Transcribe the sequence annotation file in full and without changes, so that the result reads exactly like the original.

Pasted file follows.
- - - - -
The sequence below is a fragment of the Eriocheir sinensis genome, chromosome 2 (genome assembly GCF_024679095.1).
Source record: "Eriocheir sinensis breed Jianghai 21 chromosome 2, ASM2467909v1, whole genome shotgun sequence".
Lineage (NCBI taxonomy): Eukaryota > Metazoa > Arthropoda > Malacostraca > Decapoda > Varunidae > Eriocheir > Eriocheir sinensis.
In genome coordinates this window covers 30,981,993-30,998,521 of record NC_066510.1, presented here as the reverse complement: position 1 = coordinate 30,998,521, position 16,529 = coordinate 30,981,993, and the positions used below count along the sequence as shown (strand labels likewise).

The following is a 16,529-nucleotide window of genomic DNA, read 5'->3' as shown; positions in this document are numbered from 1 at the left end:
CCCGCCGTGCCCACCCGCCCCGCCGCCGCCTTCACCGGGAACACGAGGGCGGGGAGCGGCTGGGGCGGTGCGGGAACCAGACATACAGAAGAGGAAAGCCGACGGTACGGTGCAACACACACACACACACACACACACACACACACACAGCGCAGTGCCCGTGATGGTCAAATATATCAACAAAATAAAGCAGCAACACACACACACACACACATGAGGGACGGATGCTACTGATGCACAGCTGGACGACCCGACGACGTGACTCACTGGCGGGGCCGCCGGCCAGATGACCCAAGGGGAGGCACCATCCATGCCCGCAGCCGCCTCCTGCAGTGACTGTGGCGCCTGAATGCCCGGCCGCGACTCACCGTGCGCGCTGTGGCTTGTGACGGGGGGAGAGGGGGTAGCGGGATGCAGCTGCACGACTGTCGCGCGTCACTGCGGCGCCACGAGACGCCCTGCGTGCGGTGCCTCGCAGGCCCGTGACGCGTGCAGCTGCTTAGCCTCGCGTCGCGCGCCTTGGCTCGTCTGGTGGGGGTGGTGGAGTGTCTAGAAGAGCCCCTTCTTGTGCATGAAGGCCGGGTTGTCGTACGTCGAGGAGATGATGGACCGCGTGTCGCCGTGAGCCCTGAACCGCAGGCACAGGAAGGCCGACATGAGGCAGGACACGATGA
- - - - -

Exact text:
The sequence below is a fragment of the Eriocheir sinensis genome, chromosome 2 (genome assembly GCF_024679095.1).
Source record: "Eriocheir sinensis breed Jianghai 21 chromosome 2, ASM2467909v1, whole genome shotgun sequence".
Lineage (NCBI taxonomy): Eukaryota > Metazoa > Arthropoda > Malacostraca > Decapoda > Varunidae > Eriocheir > Eriocheir sinensis.
In genome coordinates this window covers 30,981,993-30,998,521 of record NC_066510.1, presented here as the reverse complement: position 1 = coordinate 30,998,521, position 16,529 = coordinate 30,981,993, and the positions used below count along the sequence as shown (strand labels likewise).

The following is a 16,529-nucleotide window of genomic DNA, read 5'->3' as shown; positions in this document are numbered from 1 at the left end:
CCCGCCGTGCCCACCCGCCCCGCCGCCGCCTTCACCGGGAACACGAGGGCGGGGAGCGGCTGGGGCGGTGCGGGAACCAGACATACAGAAGAGGAAAGCCGACGGTACGGTGCAACACACACACACACACACACACACACACACACACAGCGCAGTGCCCGTGATGGTCAAATATATCAACAAAATAAAGCAGCAACACACACACACACACACATGAGGGACGGATGCTACTGATGCACAGCTGGACGACCCGACGACGTGACTCACTGGCGGGGCCGCCGGCCAGATGACCCAAGGGGAGGCACCATCCATGCCCGCAGCCGCCTCCTGCAGTGACTGTGGCGCCTGAATGCCCGGCCGCGACTCACCGTGCGCGCTGTGGCTTGTGACGGGGGGAGAGGGGGTAGCGGGATGCAGCTGCACGACTGTCGCGCGTCACTGCGGCGCCACGAGACGCCCTGCGTGCGGTGCCTCGCAGGCCCGTGACGCGTGCAGCTGCTTAGCCTCGCGTCGCGCGCCTTGGCTCGTCTGGTGGGGGTGGTGGAGTGTCTAGAAGAGCCCCTTCTTGTGCATGAAGGCCGGGTTGTCGTACGTCGAGGAGATGATGGACCGCGTGTCGCCGTGAGCCCTGAACCGCAGGCACAGGAAGGCCGACATGAGGCAGGACACGATGA